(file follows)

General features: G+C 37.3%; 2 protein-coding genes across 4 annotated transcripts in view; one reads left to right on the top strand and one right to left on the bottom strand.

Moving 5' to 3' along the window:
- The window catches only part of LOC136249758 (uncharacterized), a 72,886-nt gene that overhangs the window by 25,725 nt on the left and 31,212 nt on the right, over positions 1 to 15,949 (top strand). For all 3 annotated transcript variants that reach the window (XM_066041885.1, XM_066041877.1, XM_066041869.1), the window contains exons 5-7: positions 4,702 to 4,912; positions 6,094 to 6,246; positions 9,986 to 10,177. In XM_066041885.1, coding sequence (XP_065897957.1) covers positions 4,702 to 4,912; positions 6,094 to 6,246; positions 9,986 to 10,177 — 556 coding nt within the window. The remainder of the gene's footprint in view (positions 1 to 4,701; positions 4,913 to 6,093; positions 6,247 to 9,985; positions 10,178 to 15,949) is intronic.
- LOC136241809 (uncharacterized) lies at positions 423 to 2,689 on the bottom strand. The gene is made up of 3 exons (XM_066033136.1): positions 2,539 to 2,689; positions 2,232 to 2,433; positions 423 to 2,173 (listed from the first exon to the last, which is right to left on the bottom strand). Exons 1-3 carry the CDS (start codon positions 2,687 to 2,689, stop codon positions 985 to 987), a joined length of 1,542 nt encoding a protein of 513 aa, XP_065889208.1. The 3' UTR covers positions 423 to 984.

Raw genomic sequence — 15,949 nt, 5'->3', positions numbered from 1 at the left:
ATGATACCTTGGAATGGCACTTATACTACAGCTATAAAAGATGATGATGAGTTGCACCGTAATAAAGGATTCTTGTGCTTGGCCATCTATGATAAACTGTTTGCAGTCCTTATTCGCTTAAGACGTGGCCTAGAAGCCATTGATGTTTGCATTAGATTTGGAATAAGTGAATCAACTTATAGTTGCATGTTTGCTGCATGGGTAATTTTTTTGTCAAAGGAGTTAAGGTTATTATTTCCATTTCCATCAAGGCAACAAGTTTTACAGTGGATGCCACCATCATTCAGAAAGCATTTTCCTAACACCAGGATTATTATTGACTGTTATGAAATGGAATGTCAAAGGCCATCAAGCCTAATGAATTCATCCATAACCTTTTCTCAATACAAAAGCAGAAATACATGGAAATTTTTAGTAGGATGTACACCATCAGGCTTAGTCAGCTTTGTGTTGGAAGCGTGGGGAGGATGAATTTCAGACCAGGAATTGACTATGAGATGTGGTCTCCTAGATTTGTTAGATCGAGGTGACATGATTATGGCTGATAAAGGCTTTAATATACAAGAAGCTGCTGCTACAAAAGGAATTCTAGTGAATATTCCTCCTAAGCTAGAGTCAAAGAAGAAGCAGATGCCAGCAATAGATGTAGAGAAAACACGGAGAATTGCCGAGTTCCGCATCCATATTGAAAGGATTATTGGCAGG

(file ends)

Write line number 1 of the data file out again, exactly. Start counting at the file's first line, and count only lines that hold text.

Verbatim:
General features: G+C 37.3%; 2 protein-coding genes across 4 annotated transcripts in view; one reads left to right on the top strand and one right to left on the bottom strand.